Right sweeps to power in Spain, but dont expect miracles

21st November 2011, Comments 0 comments

A landslide election victory has given the centre-right Popular Party a blank cheque to tackle the economic crisis, but voters expecting immediate results will be sorely disappointed.

“There will be no miracles, I didn’t promise any,” PP leader Mariano Rajoy declared pragmatically on Sunday night after his party took almost 45 percent of the vote, winning an absolute majority in Congress in its strongest ever election result.

With 186 seats in the 350-seat Congress, Rajoy, who is due to take office in a month, will have a virtually free hand to carry out reforms, although no one knows for sure what steps the new government plans to take to end years of recession and anaemic growth, the euro zone’s highest unemployment rate and an escalating debt crisis.

Having kept his cards close to his chest throughout the campaign, Rajoy will now be expected to show them - and voters and financial markets will be looking for immediate action. Analysts predicted that the new government is likely to push through additional cost-cutting measures quickly after it takes office and Rajoy indicated as much on Sunday: “Difficult times are coming,” he noted.

Spain’s borrowing costs are at their highest since the euro zone was formed and yields on 10-year bonds soared last week to close to 7 percent, a level that forced other countries like Portugal and Greece to seek international bail-outs. The Spanish Treasury heads back to the markets with debt auctions on Tuesday and Thursday this week, which will test confidence in Rajoy’s pending leadership.

It is likely, initially at least, that markets will respond favourably to the election result. An absolute majority government will mean greater political stability, while Rajoy and the PP have a long history of being pro-business and market friendly. In the longer term, how Spain fairs will depend on what measures the new government takes - or can take - to prevent Spain being sucked deeper into the debt maelstrom currently threatening the whole euro zone.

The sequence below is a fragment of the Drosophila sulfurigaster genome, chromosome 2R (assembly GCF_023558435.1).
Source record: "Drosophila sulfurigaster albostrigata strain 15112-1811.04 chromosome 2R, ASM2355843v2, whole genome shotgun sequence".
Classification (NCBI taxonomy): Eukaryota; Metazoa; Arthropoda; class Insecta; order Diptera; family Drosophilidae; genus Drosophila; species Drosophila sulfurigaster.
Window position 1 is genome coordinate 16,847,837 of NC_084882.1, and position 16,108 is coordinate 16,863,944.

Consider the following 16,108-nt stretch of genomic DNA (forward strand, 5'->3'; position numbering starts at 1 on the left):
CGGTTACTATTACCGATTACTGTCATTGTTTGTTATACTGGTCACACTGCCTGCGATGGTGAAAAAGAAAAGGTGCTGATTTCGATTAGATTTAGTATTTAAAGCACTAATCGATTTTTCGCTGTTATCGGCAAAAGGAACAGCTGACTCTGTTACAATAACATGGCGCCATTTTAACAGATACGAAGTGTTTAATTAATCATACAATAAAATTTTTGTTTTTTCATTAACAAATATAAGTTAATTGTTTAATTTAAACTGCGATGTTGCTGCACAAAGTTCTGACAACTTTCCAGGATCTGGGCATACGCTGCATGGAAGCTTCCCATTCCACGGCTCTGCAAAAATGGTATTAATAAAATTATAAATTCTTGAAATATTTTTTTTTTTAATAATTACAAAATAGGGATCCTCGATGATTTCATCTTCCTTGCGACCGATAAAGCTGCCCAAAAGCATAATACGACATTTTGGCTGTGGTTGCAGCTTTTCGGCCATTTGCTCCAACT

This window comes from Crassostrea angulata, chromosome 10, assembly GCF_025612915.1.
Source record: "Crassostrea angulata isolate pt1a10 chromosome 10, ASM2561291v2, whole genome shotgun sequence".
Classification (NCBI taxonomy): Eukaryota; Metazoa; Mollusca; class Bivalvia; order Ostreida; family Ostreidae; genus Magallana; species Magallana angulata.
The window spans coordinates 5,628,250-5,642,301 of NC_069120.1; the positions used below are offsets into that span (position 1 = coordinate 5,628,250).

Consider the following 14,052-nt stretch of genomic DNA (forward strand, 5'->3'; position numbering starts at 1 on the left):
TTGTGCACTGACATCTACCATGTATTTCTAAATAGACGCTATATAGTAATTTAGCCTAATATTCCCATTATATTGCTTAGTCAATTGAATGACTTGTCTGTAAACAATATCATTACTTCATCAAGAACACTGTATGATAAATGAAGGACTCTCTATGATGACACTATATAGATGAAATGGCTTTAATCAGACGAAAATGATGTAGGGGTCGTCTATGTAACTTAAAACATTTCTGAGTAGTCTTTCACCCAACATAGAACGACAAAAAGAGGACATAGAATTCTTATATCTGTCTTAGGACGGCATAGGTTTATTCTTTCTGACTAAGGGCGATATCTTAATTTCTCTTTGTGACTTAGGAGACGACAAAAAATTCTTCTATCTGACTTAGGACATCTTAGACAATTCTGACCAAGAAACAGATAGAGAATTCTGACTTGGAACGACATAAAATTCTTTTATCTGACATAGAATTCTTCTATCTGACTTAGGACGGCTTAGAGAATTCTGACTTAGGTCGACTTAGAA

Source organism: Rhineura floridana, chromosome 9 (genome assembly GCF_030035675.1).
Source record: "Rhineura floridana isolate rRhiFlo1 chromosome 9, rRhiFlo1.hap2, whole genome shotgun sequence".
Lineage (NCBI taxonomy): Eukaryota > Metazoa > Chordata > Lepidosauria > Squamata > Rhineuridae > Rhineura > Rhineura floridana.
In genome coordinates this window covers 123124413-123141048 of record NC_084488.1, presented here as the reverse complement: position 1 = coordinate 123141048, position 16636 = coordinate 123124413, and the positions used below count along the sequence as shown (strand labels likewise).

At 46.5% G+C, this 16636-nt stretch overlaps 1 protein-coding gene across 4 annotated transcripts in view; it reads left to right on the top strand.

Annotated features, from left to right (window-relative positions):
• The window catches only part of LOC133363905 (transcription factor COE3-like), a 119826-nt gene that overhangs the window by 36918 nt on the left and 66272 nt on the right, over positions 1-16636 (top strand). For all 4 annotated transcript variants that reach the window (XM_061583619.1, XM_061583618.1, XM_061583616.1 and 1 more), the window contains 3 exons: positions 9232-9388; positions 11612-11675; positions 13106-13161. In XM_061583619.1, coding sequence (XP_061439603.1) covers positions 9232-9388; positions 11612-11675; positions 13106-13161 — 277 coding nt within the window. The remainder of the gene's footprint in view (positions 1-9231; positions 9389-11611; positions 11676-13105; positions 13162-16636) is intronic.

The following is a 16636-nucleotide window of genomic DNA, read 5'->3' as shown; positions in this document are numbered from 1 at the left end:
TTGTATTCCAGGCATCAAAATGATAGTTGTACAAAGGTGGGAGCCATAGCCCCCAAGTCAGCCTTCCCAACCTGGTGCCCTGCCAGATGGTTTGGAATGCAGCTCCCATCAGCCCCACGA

Any further cutbacks, adding to those already implemented by the outgoing Socialist administration of Prime Minister Jos Luis Rodrguez Zapatero, are likely to meet with public resistance. The PP won the election less on its own merits than as a result of voter weariness: weariness with the ineffectual government of Zapatero and with politics in general. In effect, Rajoy’s blank check has been won by default.

The PP gained 550,000 more votes than in the 2008 general election, while the Socialist vote count dropped by more than 4.4 million to 28.7 percent - its worst showing since the transition to democracy. Other parties, among them the communist-led United Left and Basque nationalist coalition AMAIUR, also saw considerable gains at the Socialists’ expense.

The outcome is therefore not so much a vote of confidence for the future in the PP, but rather a reflection of voters’ desire to punish the Socialists. In that light, though Rajoy will face little opposition in Congress, he may well find he faces his greatest obstacles on the Spanish street.

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